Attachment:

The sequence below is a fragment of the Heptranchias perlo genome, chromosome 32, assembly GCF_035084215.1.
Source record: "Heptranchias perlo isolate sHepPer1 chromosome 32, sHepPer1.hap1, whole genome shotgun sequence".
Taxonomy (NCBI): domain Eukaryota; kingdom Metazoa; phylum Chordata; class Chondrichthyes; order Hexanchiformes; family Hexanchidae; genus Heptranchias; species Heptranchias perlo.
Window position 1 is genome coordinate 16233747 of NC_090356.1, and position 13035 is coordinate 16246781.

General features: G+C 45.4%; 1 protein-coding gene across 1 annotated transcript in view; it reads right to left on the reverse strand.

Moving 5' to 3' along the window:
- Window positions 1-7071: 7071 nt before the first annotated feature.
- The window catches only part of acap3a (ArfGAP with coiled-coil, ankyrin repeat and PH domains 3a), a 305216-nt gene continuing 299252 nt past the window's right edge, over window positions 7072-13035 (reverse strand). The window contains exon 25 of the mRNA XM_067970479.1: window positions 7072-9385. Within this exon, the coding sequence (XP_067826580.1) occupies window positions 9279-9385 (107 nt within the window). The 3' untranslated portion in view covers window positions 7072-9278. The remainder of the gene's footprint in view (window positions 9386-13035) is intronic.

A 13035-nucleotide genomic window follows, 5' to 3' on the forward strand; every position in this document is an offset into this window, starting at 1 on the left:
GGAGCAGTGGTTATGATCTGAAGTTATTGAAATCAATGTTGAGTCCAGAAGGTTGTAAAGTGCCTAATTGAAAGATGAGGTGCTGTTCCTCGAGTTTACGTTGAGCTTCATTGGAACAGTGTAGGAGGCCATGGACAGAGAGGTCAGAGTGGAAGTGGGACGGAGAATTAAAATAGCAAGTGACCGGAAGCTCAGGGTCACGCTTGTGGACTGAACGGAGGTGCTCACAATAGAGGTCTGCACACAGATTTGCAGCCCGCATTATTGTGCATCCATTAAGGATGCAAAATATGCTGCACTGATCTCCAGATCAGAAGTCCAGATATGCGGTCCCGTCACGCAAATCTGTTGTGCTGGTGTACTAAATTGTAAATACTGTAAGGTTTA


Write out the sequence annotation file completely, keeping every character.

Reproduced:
The sequence below is a fragment of the Heptranchias perlo genome, chromosome 32, assembly GCF_035084215.1.
Source record: "Heptranchias perlo isolate sHepPer1 chromosome 32, sHepPer1.hap1, whole genome shotgun sequence".
Taxonomy (NCBI): domain Eukaryota; kingdom Metazoa; phylum Chordata; class Chondrichthyes; order Hexanchiformes; family Hexanchidae; genus Heptranchias; species Heptranchias perlo.
Window position 1 is genome coordinate 16233747 of NC_090356.1, and position 13035 is coordinate 16246781.

General features: G+C 45.4%; 1 protein-coding gene across 1 annotated transcript in view; it reads right to left on the reverse strand.

Moving 5' to 3' along the window:
- Window positions 1-7071: 7071 nt before the first annotated feature.
- The window catches only part of acap3a (ArfGAP with coiled-coil, ankyrin repeat and PH domains 3a), a 305216-nt gene continuing 299252 nt past the window's right edge, over window positions 7072-13035 (reverse strand). The window contains exon 25 of the mRNA XM_067970479.1: window positions 7072-9385. Within this exon, the coding sequence (XP_067826580.1) occupies window positions 9279-9385 (107 nt within the window). The 3' untranslated portion in view covers window positions 7072-9278. The remainder of the gene's footprint in view (window positions 9386-13035) is intronic.

A 13035-nucleotide genomic window follows, 5' to 3' on the forward strand; every position in this document is an offset into this window, starting at 1 on the left:
GGAGCAGTGGTTATGATCTGAAGTTATTGAAATCAATGTTGAGTCCAGAAGGTTGTAAAGTGCCTAATTGAAAGATGAGGTGCTGTTCCTCGAGTTTACGTTGAGCTTCATTGGAACAGTGTAGGAGGCCATGGACAGAGAGGTCAGAGTGGAAGTGGGACGGAGAATTAAAATAGCAAGTGACCGGAAGCTCAGGGTCACGCTTGTGGACTGAACGGAGGTGCTCACAATAGAGGTCTGCACACAGATTTGCAGCCCGCATTATTGTGCATCCATTAAGGATGCAAAATATGCTGCACTGATCTCCAGATCAGAAGTCCAGATATGCGGTCCCGTCACGCAAATCTGTTGTGCTGGTGTACTAAATTGTAAATACTGTAAGGTTTA